Software project management activities are mainly classified into three categories:
project planning, project monitoring and control and project termination. In
project planning, cost estimation is one of the most important activities. Software
cost estimation is the process of predicting how much amount of effort is required
to build software. The effort is measured in terms of Person-Months (PM) thus
later on it is converted into actual dollar-cost. The basic input parameters
for software cost estimation is size, measured in KDLOC (Kilo Delivered Lines
of Code). A number of models have been evolved to establish the relation between
Size and Effort (Poli et al., 2007). The parameters
of the algorithms are tuned using Regression Analysis (Sengupta,
2010) Genetic Algorithms (Sheta, 2006), Fuzzy models
(Huang et al., 2006), Soft-Computing Techniques
(Heng et al., 2006; Kaur
and Singh, 2010), Computational Intelligence Techniques, Heuristic Algorithms,
Neural Networks, Radial Basis and Regression (Idri et
al., 2006; Jorgensen and Shepperd, 2007).
COCOMO effort estimation: Boehm (1981) derived
a cost model called COCOMO (Constructive Cost Estimation Model) using data from
a large set of projects at Teen Red Week TRW Software Production System (SPS)
consulting firm based in California. The models are classified into:
||Original COCOMO Model
Original COCOMO: It is a collection of three models. A basic model that
is applied early in the project. An intermediate model which is applied after
requirements. Advanced model is applied after design is complete.
The cost model is:
S = Size is measured in KDLOC
E = Effort in terms of person months
EAF = Effort adjustment factor (Equal to 1 for basic model)
The factors a and b depend on the development mode. Boehm
(1981) has defined three development modes (Bailey and
||Organic mode (for simple projects)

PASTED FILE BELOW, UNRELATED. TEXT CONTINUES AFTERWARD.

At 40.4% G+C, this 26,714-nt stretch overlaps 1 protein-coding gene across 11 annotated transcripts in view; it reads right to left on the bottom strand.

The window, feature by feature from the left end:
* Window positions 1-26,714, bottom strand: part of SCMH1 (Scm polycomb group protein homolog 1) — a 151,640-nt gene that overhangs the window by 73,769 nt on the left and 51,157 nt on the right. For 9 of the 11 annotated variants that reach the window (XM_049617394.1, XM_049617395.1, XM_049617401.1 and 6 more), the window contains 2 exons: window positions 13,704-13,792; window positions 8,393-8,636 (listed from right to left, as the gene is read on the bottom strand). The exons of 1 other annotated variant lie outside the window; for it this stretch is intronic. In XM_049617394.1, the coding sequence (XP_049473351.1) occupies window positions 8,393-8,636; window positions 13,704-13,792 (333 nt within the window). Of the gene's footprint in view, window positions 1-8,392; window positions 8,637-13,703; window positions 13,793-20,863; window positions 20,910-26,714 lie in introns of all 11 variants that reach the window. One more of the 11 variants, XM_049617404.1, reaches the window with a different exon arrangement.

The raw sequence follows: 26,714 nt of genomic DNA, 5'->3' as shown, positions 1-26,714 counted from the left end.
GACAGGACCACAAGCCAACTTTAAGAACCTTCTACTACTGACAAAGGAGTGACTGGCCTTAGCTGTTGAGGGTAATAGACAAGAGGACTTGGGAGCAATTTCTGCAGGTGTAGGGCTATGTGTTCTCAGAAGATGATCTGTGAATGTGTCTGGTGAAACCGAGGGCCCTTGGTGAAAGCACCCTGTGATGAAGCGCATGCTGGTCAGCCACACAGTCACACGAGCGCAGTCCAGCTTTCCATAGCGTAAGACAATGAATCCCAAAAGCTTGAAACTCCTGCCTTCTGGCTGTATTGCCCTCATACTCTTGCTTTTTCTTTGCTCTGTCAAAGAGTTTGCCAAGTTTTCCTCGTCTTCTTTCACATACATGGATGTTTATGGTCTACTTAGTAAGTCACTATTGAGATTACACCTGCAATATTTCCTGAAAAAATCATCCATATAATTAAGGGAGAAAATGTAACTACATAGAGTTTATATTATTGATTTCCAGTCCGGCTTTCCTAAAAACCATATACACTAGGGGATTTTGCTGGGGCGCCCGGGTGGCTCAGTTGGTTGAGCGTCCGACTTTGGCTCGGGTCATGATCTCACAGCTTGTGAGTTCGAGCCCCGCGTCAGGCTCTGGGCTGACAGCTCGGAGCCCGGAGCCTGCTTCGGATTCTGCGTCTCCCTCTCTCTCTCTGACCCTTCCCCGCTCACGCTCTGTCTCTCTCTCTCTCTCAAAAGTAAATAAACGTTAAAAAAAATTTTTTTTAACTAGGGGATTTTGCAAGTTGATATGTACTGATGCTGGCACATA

||Semi-detached mode(for intermediate projects)
||Embedded mode (for tight set of requirements, large projects)
Intermediate COCOMO: The intermediate COCOMO model computes effort as
a function of program size and set of cost drivers. The intermediate COCOMO
The parameters a, b are measured by using regression analysis and shown in Table 1, where a is the amplitude and b is the exponent.
The Effort Adjustment Factor (EAF) is calculated using 15 cost drivers (Poli
et al., 2007). The cost drivers are grouped into four categories:
Product, Computer, Personal and Project. Each cost driver is rated on a six-point
ordinal scale ranging from low to high importance. Based on the rating an effort
multiple is determined using the Table 2. The product of all
effort multipliers is the EAF.
PSO with constriction factor: Another PSO (Iraj
and Saleh, 2008; Sutha and Kamaraj, 2008), implementation
dubbed PSO constriction coefficient was developed by Clerc
(1999). Clerc modeled the particle swarm interactions using a set of complicated
linear equations. Using a constriction coefficient results in particle convergence
over time. That is amplitude of particle oscillations decreases as it focuses
on the local neighborhood previous best points. Through the particle convergence
to a point over time, the constriction coefficient also prevents a collapse
if the right social conditions are in place. The particle will oscillate around
the weighted mean of Pid and Pgd, if the previous best
position and the neighborhood best position are far apart from each other the
particle will perform an exploratory search (global search).
|| Modes of projects
|| Effort multipliers
During the search the neighborhood best position and previous best position
will change and the particle will shift from local search back to global search.
The constriction coefficient method therefore balances the need for local and
global search depending on what social conditions are in place:
Clerc (1999) found that by modifying φ, the convergence
characteristics of the system can be controlled. Typically k = 1 and c1 =c 2
= 2 and φ is set to 4.1, then k = 0.73.
A FINE PARAMETER TUNING FOR COCOMO 81 SOFTWARE EFFORT ESTIMATION USING PSO
A typical cost model is derived using regression analysis on data collected
from past software projects. In this model we tuned the parameters by using
PSO with constriction factor. Effort is plotted against the primary cost factor
for a series of projects. The best fit of particles is then calculated among
the data points. If the primary cost factor were a perfect prediction of effort,
then every particle would be on the same place with derivative of velocity.
The parameters are tuned very fast by considering the constriction factor.
Model description: In this model we consider PSO with constriction factor for faster convergence of COCOMO parameters.
Input: Size of Software Projects, Measured Efforts, Effort Adjustment
Output: Optimized Parameters for Estimating Effort
The following is the methodology used to tune the parameters in the proposed
models for Software Effort Estimation:
||Initialize swarm coefficients and other parameters k = 1 and
c1 = c2 = 2, φ = 4.1 and k = 0.73
||Initialize particles velocity and position vectors randomly. Initialize